Greg Diamond: Conduit

greg-diamond-conduitIn his follow-up to Dançando Com Ale a classic 2009 debut Greg Diamond has produced another remarkable record, Conduit. The guitarist displays increasing maturity and thoughtful musicality on a flawless record that includes several of his cohort from the previous album: tenor saxophonist, Seamus Blake—himself a colossus in his own right, the alto saxophonist, Brian Hogans, who is fast emerging as a singular voice on that instrument and the bassist Edward Perez, who seemingly came out of nowhere to sparkle with his melodic play on Diamond’s and a slew of other brilliant recordings. The record also includes a few other ingenious musicians led by the amazing young Puerto-Rican poly-rhythmist and percussion colourist, Henry Cole, pianist Mike Eckroth, one-third of the enduring trio Bernal/Eckroth/Ennis, and the second percussion colourist, the astounding conguero, Mauricio Herrera.

With such a strong team Greg Diamond cannot but make a magnificent record. However it bears mention that the guitarist truly leads from the front. His playing is uniquely voiced and almost exceedingly stunning throughout. All significant players on that difficult-to-master instrument have voices of their own, but adding a burnished tonal aspect to instrument’s vocal sound is something only a master can impart; someone guitarists like Jim Hall, Joe Pass, and Pat Metheny, to name a few of the elite club outside of the whole tribe of Brazilians possess in abundance. Now that exclusive club of maestros must admit Diamond. The full-bodied tone and texture of Diamond’s playing takes on a liquid persona of such a pristine viscosity that his long and winding lines invoke the rhythmic bubbling of some mythical northern stream that rises in clear mountain air and rushes down the side of hill and dale to turn into a mighty river. For this is how Diamond builds his soli: starting in miniscule single-note rhythmic explorations of his melodic rivulets and then building up into mighty cascading waterfalls.

Typical of the superb music on the record is “Turbulence” which is roaring melody full of twists and turns that showcase the horn-like playing of the guitarist, who also plays his axe, at times, like a grand piano, mixing his gambolling organic improvisations with unusual block chords that stutter and stammer and snort with a wild kind of equine force. Mike Eckroth also keeps a liquid fire going behind the unfettered alto saxophone of Brian Hogans. The mighty percussion of Henry Cole and Mauricio Herrera build a kind of hallucinogenic engine going along with Edward Perez, who also builds a mighty harmonic sound scape before he emerges to take an electrifying solo shortly after Hogans’. On “La Poor Sweet” it is the turn of Seamus Blake to show why he has come to be recognized as one of the youngest grand-masters of the tenor saxophone with a solo that glides with mystical glissandos and astral arpeggios. Eckroth is once again the architect of a solo of such magnificent design the scope of which is bountiful in the energy of its bold lines and magnificently accentuated strokes.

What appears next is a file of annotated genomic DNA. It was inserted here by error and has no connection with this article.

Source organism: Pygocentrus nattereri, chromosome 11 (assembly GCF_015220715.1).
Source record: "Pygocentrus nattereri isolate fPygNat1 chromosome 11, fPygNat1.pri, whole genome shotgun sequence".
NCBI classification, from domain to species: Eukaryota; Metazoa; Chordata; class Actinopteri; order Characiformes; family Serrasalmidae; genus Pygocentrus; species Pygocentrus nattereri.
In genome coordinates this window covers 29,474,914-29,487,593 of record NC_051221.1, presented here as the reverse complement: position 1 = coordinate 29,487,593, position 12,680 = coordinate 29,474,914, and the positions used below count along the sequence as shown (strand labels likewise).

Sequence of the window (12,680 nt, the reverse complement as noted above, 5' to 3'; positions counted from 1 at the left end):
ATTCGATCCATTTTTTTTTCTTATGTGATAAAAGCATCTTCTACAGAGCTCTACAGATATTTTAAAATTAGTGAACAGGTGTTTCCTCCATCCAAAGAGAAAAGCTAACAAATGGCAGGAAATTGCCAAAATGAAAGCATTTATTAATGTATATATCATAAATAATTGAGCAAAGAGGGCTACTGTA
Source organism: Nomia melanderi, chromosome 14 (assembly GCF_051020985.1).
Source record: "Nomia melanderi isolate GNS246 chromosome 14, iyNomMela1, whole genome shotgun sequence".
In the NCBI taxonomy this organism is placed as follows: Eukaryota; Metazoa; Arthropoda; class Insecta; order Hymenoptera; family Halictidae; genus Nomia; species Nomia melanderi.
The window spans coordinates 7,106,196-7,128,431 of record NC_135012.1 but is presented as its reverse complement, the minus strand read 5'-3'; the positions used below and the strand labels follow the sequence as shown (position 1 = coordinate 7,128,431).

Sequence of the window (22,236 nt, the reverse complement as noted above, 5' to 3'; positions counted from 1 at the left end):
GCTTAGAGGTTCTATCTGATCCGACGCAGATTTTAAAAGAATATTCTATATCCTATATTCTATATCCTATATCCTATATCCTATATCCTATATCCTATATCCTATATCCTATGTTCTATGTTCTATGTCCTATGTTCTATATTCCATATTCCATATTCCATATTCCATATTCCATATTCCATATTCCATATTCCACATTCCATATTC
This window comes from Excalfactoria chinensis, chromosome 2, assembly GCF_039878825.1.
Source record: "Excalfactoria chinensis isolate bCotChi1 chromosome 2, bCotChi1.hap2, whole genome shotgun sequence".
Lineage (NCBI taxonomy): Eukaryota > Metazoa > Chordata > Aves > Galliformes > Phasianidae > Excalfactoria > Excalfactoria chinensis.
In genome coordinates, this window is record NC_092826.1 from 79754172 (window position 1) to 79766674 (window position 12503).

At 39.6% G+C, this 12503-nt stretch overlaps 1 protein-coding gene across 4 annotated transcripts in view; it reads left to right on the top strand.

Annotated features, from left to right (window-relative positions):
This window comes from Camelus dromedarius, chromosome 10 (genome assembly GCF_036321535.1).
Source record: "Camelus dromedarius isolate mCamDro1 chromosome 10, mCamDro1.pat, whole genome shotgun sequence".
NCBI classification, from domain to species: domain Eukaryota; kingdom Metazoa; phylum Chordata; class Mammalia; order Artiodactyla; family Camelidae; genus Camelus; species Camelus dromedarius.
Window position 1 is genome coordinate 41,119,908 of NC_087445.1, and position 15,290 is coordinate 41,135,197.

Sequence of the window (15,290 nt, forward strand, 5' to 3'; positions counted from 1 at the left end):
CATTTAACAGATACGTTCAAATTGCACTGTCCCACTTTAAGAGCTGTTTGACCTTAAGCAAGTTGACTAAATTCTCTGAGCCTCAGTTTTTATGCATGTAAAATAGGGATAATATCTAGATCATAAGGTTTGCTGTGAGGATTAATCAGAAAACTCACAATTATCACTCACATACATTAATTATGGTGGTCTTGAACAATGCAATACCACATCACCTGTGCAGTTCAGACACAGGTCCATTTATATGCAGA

Greg Diamond also shows, once again, that he is a composer of great maturity and genius. His melodies are sparkling and well-defined, yet they leave plenty of room for his stellar cast of musicians to express themselves. And no one disappoints here. Quite the contrary, all of the musicians in the ensemble play with extraordinary freedom and fire. The aching beauty of the ballad, “Song For Jerry (Mi Viejo)” is a fine example of the airy nature of Diamond’s compositions, which also shows how the guitarist makes spacy use of silence to offer his musicians to express themselves. If one more wish is to be granted, it would possibly be to have more definition in the miking for the percussion of Mauricio Herrera, so that his exquisite conga playing could be a tad brighter in the final mix. Otherwise this is another outstanding record from an outstanding guitarist, Greg Diamond.

Tracks: Yvette; Inertia; El Martillo; El Pozo; Turbulence; La Poor Sweet; Song For Jerry (Mi Viejo); Chance.

Personnel: Greg Diamond: guitar; Seamus Blake: tenor saxophone (1, 2, 6, 7); Brian Hogans: alto saxophone (3, 5, 8); Mike Eckroth: piano; Edward Pérez: bass; Henry Cole: drums; Mauricio Herrera: congas (1, 2, 3, 5, 8).

Label: Dot Time Records
Release date: May 2012
Running Time: 61:00
Buy Greg Diamond’s music: amazon

Raul Da Gama
Based in Milton, Ontario, Canada, Raul is a poet, musician and an accomplished critic whose profound analysis is reinforced by his deep understanding of music, technically as well as historically.

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